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The International Covenant on Civil and Political Rights (ICCR) is a treaty, drafted in 1954 and adopted in 1966 by the United Nations General Assembly. It mainly focuses on the provision of political and civil rights of citizens in the signatory states, including the right to life, freedom of religion, freedom of speech, freedom of assembly, electro rights and the right to fair trial. As a part of the International Bill of Human Rights, it has 74 signatories. It is monitored by the Human Rights Committee, which meets three times each year in Geneva (United Nations Treaty Collections, 2012).
Articles in Focus (6-17)
For the purpose of this essay, keen interest will be taken, regarding articles six (6) through seventeen (17) of the covenant; with an aim to analyze their application situation in one of the member states, which has ratified this covenant (International Criminal Court, 2012). Article 6 deals with the recognition of the individual’s inherent right to life. It requires member states to take measures to reduce infant mortality, increase life expectancy and abolish arbitrary killings, usually done by military and other security forces. Death penalty is optional, but options for abolishment are provided. Article seven prohibits cruel treatment, torture and inhuman treatment in any circumstance, or for the purpose of scientific or medical experimentation without consent. Article eight prohibits slavery and forced labor in all situations. Article nine protects the right to liberty and security. Article ten requires dignified treatment of persons, deprived of their right to liberty as for the case of prisoners. Article eleven prohibits imprisonment to be used in breach of contract cases. Article twelve gives the freedom of movement, while thirteen prohibits arbitrary expulsion of aliens. Article fourteen allows right to fair trial, and article fifteen protects convicted persons from retrospective liability. Article 16 provides for every state to recognize anyone as a person before the law, and article seventeen protects the privacy of persons, especially sexual privacy (International Criminal Court, 2012).
The Case of Kenya
Kenya is a significant case to review, due to the interesting occurrences in its last forty years since its independence from Britain in 1963.
- An ongoing case in the International Criminal Court, pertaining to serious violations of fundamental human rights in 2008, with the accused persons being high ranking political figures who were then senior government officials
- Multiple amendments to the original constitution with specific adjustments to comply with ICCPR
- Attainment of a new constitution in August 2010.
Kenya became party to the ICCPR in 1972, and signed and ratified ICCPR in 1990. Kenya has made efforts to ensure compliance with the ICCPR in various concerns. However, there have also been several issues, pertaining violations of ICCPR, especially with regard to gender equity, fundamental human rights violations as well as, more recently, legislation on sexuality and homosexual communities. In a letter to the human Rights Committee, dated March 11, 2005, the Human Rights Watch group published a case of severe violation of women’s property rights in accordance with articles 12, 16 and 17 (Laws of Kenya, 2012). Women in Kenya were denied equal property rights, thereby, violating articles 12 and 17, which prohibit unlawful eviction from one’s property as well as the resulting denial of the right of choice of residence for women.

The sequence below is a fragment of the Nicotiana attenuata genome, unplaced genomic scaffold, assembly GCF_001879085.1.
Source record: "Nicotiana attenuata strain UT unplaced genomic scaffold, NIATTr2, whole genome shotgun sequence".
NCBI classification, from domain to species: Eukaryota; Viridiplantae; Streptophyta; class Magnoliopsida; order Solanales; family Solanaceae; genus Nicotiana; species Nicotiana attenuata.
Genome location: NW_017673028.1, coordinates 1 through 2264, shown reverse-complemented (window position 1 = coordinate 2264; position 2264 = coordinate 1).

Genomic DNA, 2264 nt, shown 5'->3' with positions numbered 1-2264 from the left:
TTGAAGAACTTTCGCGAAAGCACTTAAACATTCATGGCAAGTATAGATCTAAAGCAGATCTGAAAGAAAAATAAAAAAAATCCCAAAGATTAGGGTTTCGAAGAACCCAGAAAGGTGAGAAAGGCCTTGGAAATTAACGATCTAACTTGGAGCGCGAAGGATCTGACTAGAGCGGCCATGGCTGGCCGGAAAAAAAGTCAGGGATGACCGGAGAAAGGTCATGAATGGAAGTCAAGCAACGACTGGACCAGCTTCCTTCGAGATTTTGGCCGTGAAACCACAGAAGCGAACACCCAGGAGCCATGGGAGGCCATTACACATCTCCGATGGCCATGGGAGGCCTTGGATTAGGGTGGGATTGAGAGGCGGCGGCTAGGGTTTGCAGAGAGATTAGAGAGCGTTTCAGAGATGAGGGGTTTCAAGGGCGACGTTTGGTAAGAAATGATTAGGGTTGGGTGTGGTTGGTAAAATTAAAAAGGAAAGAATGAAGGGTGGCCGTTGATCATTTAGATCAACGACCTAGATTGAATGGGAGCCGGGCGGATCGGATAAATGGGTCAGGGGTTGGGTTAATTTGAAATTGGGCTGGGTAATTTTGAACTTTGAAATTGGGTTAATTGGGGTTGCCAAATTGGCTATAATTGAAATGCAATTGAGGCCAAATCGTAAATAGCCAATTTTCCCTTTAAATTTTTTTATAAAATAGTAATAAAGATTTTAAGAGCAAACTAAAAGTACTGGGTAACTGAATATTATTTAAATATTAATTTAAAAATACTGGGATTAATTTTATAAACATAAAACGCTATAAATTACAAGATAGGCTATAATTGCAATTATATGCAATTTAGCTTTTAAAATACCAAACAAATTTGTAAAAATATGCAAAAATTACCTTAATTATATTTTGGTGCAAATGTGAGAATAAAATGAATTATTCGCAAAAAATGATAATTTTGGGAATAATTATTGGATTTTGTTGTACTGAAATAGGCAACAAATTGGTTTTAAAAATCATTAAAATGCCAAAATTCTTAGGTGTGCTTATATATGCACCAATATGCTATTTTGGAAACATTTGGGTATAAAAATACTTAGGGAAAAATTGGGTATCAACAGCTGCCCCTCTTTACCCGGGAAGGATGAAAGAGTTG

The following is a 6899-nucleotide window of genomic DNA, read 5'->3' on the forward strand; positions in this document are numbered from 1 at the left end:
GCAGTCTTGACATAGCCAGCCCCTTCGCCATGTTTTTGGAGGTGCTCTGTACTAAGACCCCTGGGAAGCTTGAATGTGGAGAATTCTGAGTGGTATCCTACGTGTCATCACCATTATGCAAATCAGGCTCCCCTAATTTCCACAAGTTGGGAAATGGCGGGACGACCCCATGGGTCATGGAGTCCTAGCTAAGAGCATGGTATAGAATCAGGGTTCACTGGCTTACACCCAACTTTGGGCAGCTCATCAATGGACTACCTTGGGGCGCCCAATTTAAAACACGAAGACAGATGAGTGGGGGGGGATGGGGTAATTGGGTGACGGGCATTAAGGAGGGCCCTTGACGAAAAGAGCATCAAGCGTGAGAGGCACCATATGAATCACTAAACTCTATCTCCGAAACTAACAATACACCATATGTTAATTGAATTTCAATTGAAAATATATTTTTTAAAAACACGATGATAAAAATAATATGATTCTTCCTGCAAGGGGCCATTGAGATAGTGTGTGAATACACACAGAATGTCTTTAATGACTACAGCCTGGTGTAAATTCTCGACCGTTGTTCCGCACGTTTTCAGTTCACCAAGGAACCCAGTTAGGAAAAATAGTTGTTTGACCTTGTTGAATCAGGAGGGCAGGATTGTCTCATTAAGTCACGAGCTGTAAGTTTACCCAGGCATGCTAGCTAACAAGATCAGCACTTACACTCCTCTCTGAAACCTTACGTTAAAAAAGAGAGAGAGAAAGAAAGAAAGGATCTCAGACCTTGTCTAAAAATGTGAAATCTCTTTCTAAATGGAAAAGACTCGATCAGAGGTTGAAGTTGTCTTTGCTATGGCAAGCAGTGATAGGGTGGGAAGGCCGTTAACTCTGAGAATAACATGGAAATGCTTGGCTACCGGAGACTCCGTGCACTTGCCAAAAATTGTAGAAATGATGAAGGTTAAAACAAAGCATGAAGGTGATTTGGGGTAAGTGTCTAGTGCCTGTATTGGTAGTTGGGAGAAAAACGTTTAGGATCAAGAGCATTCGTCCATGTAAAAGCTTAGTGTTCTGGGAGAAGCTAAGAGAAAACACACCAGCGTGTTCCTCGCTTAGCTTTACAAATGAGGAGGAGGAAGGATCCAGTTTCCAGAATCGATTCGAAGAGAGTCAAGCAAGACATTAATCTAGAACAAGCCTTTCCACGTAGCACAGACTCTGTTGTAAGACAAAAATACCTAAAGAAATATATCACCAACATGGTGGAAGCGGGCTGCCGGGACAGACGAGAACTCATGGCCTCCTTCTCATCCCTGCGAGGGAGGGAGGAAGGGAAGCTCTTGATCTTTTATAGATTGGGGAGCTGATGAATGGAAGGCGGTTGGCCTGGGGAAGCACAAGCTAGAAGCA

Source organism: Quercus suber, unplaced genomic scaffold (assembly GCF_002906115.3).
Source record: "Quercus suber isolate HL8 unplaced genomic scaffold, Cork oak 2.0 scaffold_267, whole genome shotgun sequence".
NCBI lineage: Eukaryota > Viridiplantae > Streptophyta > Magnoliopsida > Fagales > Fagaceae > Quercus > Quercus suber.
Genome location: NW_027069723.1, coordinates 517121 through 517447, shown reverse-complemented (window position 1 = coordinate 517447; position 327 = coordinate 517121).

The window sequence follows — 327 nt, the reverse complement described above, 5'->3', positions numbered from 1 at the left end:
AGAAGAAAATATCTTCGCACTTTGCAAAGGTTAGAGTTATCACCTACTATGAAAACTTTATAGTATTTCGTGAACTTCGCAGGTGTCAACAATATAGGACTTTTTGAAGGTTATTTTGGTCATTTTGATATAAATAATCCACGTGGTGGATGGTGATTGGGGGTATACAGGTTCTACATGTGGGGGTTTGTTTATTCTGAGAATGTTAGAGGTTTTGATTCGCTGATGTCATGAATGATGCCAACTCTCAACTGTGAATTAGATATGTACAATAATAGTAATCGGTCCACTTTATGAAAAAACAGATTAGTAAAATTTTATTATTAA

Kenya’s new constitution, which was promulgated on 22nd of August, 2010,addressed article six, protecting every citizen’s right to life and prohibiting denial of this right except, as laid down in article 26 section 3, in certain cases as allowed by other written law. This has been seen as a potential to allow capital punishment, which is prohibited in article seven of ICCPR. Kenya, however, has enacted requirements of ICCPR, regarding articles seven, eight, nine and ten. A case in mind is a current criminal case against four Kenyans in the International Criminal Court (ICC) for crimes against humanity, committed after the 2007 presidential elections in Kenya, where more than 1000 lives were lost in post election political chaos. This shows Kenya’s commitment to the Rome statute and the ICCPR.
Article 39 of the Kenyan Constitution provides the freedom of movement in accordance with ICCPR (p. 29). Kenya lacks express legislation, regarding expulsion of aliens as stipulated in article thirteen of ICCPR. Page 34 of Kenya’s constitution provides right to fair trial and appeal in accordance to article fourteen. Major judicial reforms in Kenya, as well as creation of an independent judicial service commission, have enabled enactment of article sixteen. A case in consideration is a current presidential suspension of the country’s Deputy Chief Justice for allegations of misconduct pending investigations into the case. It is noted that the court system has granted the accused a reprieve from being probed, allowing her to be heard before the President’s directive can be effected. This shows that the court system treats everyone equally (Laws of Kenya, 2012).
It is a personal opinion that Kenya has made considerable advancement pursuant to the ICCPR. Major achievements are in enactment of a new constitution in year 2010, which is in line with articles 6-17. Some sections that must be reviewed are the penal code with regard to capital punishment and the sexual privacy legislation, which currently bans homosexuality. Kenya is a leading example in Africa in conformity with requirements of ICCPR, but there is still more it can do to promote human rights (Laws of Kenya, 2012).
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